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Venice 2010. Ascanio Celestini's "The Black Sheep"

"That the infirm of mind make for troublesome film subjects is demonstrated once again in Ascanio Celestini's striking but over self-conscious feature debut, The Black Sheep, one of three Italian films in this year's Venice competition." Lee Marshall for Screen: "Told by an unreliable asylum-inmate narrator who is too unreliable from the start to really engage our sympathies, this blackly comic denunciation of the casual way in which people can be committed to mental institutions has the audience caught in a cleft stick between compassion for the quirky social outcasts the film depicts and depression at the sheer sadness of it all."

"Most of Ascanio Celestini's theater productions consist of him sitting in a chair, captivating audiences with monologues that combine great wit, historical commentary and genuine despair over a range of social injustices," writes Natasha Senjanovic in the Hollywood Reporter. "So it's no surprise that The Black Sheep, the feature debut from the prolific raconteur-writer-actor, also captivates, though here for the precision and artistry with which he brings his characters to life.... He is not the visual artist that Julian Schnabel is, but, like the latter in The Diving Bell and the Butterfly, he lifts profound tragedy from darkness with warmth, humor and even hope without stooping to cheap sentimentality or caricature."

"[T]he film centers on the character of Nicola, a well-meaning patient unjustly institutionalized as a child and mentally stalled as a result," explains Guy Lodge at In Contention. "Flitting loosely between the past and the present, the film works best in the wry severity of the childhood sequences; present-day action, however, is hindered by the impulse to make the mentally disabled more cuddly than conflicted. A rather lightweight selection for the festival's principal strand, but I suspect there will less agreeable ones to come."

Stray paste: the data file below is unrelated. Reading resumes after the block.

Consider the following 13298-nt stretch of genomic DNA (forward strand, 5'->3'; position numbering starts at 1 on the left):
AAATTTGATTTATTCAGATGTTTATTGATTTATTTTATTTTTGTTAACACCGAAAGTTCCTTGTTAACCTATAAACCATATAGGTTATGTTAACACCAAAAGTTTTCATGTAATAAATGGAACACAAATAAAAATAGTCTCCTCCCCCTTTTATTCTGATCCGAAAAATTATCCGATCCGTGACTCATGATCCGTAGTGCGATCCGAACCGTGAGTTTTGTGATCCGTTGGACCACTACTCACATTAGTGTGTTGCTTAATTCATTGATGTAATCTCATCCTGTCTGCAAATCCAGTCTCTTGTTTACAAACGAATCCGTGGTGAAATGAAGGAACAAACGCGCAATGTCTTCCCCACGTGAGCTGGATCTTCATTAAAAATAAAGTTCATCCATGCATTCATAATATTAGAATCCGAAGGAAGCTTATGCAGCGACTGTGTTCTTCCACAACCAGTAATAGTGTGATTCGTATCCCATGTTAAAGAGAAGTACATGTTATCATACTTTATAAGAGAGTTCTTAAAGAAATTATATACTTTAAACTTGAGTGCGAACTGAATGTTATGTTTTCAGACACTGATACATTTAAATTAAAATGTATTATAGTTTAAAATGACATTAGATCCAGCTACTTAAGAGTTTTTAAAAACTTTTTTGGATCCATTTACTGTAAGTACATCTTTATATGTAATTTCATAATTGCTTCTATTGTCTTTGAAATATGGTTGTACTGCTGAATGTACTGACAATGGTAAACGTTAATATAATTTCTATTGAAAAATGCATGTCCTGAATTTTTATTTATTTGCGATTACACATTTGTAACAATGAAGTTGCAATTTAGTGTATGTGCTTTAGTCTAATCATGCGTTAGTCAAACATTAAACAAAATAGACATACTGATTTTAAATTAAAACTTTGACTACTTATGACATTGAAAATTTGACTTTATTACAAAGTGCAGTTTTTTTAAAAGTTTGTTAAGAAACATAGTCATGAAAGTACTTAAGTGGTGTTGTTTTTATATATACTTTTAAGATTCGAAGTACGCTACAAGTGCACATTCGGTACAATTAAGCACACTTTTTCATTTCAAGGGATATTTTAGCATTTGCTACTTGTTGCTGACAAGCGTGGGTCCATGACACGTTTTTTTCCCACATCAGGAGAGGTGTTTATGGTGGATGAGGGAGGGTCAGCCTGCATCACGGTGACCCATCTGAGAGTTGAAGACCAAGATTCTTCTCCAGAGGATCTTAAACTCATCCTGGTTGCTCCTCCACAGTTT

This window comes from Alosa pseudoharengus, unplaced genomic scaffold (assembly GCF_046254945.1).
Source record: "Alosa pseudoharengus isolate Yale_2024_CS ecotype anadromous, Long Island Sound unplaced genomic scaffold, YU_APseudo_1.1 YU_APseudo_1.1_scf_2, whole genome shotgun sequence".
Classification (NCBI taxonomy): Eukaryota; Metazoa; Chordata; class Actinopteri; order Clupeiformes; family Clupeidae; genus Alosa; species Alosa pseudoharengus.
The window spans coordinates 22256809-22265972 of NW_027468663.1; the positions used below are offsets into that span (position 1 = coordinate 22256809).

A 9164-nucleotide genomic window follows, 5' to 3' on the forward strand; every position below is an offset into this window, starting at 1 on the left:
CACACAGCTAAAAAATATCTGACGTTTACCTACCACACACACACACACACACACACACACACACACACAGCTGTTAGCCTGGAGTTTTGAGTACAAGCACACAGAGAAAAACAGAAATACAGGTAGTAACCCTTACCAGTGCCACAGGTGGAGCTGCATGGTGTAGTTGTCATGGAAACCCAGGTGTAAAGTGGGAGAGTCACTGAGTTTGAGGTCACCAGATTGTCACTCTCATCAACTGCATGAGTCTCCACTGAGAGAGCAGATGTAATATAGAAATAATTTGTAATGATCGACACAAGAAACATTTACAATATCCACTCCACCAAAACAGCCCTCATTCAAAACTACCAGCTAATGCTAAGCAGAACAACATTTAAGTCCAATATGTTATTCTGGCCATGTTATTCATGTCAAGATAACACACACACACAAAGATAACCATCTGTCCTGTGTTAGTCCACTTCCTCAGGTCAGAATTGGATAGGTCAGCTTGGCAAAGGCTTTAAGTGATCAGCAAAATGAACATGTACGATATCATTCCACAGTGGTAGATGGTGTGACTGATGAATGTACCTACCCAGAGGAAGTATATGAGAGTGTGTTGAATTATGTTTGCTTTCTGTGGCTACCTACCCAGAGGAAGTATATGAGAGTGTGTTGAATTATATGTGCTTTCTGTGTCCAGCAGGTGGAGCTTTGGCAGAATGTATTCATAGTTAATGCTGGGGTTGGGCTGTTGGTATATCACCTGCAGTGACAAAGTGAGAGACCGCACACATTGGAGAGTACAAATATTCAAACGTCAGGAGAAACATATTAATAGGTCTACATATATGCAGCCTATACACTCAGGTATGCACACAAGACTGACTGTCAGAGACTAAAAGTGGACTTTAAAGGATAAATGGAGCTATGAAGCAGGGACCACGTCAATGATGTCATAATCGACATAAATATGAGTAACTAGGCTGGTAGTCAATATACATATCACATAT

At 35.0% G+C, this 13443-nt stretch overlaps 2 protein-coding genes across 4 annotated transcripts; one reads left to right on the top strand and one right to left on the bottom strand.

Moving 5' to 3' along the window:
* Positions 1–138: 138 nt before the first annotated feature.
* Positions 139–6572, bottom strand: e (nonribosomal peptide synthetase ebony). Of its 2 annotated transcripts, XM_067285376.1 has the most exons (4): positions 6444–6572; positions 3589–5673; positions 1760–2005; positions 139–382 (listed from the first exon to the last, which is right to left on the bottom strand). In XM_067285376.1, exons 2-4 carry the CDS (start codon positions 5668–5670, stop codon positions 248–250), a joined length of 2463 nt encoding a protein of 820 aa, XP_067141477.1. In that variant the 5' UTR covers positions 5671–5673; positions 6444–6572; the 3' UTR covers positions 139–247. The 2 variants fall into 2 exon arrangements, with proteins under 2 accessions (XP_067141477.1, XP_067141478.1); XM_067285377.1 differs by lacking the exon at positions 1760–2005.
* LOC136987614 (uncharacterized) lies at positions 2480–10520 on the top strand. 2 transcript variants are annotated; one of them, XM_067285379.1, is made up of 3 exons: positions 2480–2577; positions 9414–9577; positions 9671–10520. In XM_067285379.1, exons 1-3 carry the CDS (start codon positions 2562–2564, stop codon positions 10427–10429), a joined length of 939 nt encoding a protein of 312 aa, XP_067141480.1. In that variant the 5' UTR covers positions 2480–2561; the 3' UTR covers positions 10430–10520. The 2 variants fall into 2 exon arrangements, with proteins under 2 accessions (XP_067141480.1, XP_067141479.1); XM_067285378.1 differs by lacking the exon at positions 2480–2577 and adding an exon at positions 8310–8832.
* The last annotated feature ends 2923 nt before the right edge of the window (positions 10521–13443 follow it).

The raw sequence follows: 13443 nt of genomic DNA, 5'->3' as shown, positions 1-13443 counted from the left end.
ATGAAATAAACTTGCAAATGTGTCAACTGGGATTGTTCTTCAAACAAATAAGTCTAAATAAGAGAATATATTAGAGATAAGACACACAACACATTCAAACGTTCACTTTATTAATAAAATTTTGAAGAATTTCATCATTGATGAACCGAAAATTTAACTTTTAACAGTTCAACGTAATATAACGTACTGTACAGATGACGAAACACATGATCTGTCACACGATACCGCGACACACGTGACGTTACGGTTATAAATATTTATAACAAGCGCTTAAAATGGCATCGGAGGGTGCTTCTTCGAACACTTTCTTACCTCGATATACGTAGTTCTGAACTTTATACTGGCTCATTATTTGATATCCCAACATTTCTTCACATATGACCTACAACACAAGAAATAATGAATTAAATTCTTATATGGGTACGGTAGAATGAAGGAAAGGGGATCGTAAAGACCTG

At Cineuropa, Gabriele Barcaro finds the images "unusually powerful for a debut film (or almost debut, after his documentary Sacred Words), especially in the always terse portrayal of Nicola's family microcosm, and in a few bursts of real poetry (the encounter with the 'Martian' prostitute)."

Update, 9/4: Boyd van Hoeij in Variety: "Probably as a result of the original source material, the film, written by the helmer and vets Ugo Chiti (Gomorrah) and Wilma Labate (Another World Is Possible), has a v.o. that recounts much of what is seen onscreen, often to the point of even repeating what the characters are saying, or adding 'he said' or 'she said' at the end of sentences spoken by actors. The narration is also filled with onomatopoeias, short sung phrases and various motifs that pop up again and again ad nauseam. All these storytelling tricks no doubt work fine in a theater setting but are grating in the context of what otherwise plays as a straightforward — though never particularly well-developed — narrative film."

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